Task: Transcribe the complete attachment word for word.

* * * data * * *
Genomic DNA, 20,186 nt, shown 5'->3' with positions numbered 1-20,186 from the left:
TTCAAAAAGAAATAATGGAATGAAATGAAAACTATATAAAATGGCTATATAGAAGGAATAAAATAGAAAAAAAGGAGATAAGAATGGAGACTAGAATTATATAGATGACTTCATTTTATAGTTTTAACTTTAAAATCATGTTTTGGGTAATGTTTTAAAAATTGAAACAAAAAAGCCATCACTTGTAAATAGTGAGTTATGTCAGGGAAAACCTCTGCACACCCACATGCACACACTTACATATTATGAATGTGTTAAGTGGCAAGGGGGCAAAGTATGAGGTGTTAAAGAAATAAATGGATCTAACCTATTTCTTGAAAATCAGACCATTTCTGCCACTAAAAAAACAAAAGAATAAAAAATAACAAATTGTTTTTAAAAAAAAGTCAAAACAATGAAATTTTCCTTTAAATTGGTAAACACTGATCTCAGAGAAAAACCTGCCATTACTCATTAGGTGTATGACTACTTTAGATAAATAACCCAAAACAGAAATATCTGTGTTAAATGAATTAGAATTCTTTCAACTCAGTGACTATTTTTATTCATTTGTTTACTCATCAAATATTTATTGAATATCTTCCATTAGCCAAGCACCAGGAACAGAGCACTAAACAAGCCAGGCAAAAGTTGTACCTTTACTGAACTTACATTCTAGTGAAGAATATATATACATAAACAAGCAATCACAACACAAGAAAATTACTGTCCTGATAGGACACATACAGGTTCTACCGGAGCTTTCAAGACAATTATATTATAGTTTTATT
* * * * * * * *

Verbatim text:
Genomic DNA, 20,186 nt, shown 5'->3' with positions numbered 1-20,186 from the left:
TTCAAAAAGAAATAATGGAATGAAATGAAAACTATATAAAATGGCTATATAGAAGGAATAAAATAGAAAAAAAGGAGATAAGAATGGAGACTAGAATTATATAGATGACTTCATTTTATAGTTTTAACTTTAAAATCATGTTTTGGGTAATGTTTTAAAAATTGAAACAAAAAAGCCATCACTTGTAAATAGTGAGTTATGTCAGGGAAAACCTCTGCACACCCACATGCACACACTTACATATTATGAATGTGTTAAGTGGCAAGGGGGCAAAGTATGAGGTGTTAAAGAAATAAATGGATCTAACCTATTTCTTGAAAATCAGACCATTTCTGCCACTAAAAAAACAAAAGAATAAAAAATAACAAATTGTTTTTAAAAAAAAGTCAAAACAATGAAATTTTCCTTTAAATTGGTAAACACTGATCTCAGAGAAAAACCTGCCATTACTCATTAGGTGTATGACTACTTTAGATAAATAACCCAAAACAGAAATATCTGTGTTAAATGAATTAGAATTCTTTCAACTCAGTGACTATTTTTATTCATTTGTTTACTCATCAAATATTTATTGAATATCTTCCATTAGCCAAGCACCAGGAACAGAGCACTAAACAAGCCAGGCAAAAGTTGTACCTTTACTGAACTTACATTCTAGTGAAGAATATATATACATAAACAAGCAATCACAACACAAGAAAATTACTGTCCTGATAGGACACATACAGGTTCTACCGGAGCTTTCAAGACAATTATATTATAGTTTTATT